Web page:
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Anthuriums are members of the Aroid family (Araceae), as evidenced by the distinctive arrangement of the flowering parts—a spathe-and-spadix inflorescence. Other popular aroids include caladium, calla lily, Chinese evergreen, dieffenbachia, elephant ear and peace lily (Spathiphyllum).
In anthuriums, the elongated spadix bears the many tiny flowers (Anthurium means “tail flower”), while the spathe, a modified leaf, serves to attract pollinators. In “flowering” anthuriums, those that produce showy inflorescences, the spathe may be fairly large and colorful, as in the Hawaiian Flamingo Flower. Foliage anthuriums tend to have unusual, but less showy flowers, with a plain green spathe that is much less noticeable than the long, skinny spadix. Their decorative value lies in the great variety of leaf forms, textures, and sizes (some varieties sporting leaves of up to four feet in length.)
Basic care for anthuriums includes avoiding too much direct sun, most types preferring bright indirect light. The humus-rich potting mix should drain well—try mixing one part potting soil to one part sphagnum moss, adding some tree fern fiber, horticultural charcoal, or coarse perlite for drainage. Anthuriums, especially flowering varieties, will perform better with increased humidity and warm temperatures. Use deep, rather than wide, pots, transplanting when the root system fills the container. Water thoroughly, allowing the soil to dry slightly between waterings, and fertilize every six to eight weeks, March through September, with a flowering formula for flowering varieties, and a 3:1:2 formula for foliage types.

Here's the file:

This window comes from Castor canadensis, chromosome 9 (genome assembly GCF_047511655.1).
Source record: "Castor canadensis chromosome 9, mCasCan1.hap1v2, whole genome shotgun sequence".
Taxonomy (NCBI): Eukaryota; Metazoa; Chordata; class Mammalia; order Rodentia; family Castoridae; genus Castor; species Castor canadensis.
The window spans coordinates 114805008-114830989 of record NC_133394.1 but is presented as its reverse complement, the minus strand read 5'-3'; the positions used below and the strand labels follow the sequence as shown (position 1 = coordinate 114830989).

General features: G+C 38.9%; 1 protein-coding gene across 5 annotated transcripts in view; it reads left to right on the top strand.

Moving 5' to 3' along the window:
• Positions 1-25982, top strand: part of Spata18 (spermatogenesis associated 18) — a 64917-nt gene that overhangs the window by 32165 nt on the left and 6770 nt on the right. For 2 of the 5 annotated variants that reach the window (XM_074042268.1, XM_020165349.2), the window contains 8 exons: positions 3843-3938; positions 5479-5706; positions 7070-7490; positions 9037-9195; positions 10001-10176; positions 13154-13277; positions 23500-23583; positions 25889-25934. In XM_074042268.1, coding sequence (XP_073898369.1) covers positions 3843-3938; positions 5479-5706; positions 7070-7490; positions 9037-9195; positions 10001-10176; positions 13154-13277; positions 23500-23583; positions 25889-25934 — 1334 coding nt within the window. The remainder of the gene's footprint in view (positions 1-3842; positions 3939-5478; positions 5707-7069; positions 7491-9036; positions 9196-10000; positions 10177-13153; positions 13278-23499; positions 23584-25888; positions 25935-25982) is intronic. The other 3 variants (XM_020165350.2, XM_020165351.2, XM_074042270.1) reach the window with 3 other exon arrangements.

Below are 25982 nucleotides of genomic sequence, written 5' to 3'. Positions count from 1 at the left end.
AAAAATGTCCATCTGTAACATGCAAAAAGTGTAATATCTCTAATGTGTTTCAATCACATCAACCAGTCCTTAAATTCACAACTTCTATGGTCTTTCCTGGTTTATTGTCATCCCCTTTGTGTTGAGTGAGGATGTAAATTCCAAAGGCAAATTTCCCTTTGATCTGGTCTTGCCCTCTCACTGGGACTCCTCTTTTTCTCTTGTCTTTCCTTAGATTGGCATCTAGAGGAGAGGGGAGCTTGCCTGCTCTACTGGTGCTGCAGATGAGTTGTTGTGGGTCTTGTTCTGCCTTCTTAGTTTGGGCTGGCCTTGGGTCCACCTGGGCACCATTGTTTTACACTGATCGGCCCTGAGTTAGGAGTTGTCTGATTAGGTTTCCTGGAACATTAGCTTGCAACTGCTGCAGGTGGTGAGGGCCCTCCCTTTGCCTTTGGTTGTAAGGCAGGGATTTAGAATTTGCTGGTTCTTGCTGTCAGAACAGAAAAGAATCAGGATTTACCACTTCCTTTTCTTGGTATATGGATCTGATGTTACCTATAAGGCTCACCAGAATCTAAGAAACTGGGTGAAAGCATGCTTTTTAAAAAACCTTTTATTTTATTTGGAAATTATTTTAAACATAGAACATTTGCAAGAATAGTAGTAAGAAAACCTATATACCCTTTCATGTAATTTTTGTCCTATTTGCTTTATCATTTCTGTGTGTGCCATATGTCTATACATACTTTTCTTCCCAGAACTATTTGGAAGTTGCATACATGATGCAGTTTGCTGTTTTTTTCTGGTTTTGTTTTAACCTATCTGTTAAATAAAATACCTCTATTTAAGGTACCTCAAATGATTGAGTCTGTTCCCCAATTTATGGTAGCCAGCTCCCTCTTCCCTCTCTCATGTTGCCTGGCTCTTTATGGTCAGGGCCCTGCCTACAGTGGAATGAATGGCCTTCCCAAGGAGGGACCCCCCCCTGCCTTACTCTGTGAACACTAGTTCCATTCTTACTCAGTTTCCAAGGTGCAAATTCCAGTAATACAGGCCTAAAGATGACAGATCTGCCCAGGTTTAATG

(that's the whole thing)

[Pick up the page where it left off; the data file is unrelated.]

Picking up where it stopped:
Long-lasting flowers come in reds, pinks, lavender, salmon, and whites, with generally heart-shaped, shiny green leaves. Remove spent flowers (faded or brown) and unsightly foliage to maintain an attractive appearance.
Some pretty flowering anthuriums to try include smaller flower types like ‘Sangria’, ‘Smalltalk Salmon’ or ‘White Gemini’: medium sized flower types like ‘Miss June’ or ‘Red Hot’; and the larger flowers of the Andraeanum varieties, such as ‘Cleopatra’, ‘Red Giant’, and ‘Miami Beauty’.
Anthuriums make great cut flowers, often lasting 2–3 weeks. Change the water in the vase every three days, making a fresh cut on the base of the stem.
Few genera offer a wider variety of foliage shape than anthurium. Foliage types can have tiny to huge heart-shaped or arrowhead-shaped leaves, skinny to wide long strap-like or oblong leaves, upright lanceolata leaves, and a range of lobed to sharply cut compound leaves. The color and texture of the leaves offers more diversity, from the rich, velvety-crystalline green leaves of King Anthurium (A. warocqueanum) to the quilted heart leaves of Anthurium radicans.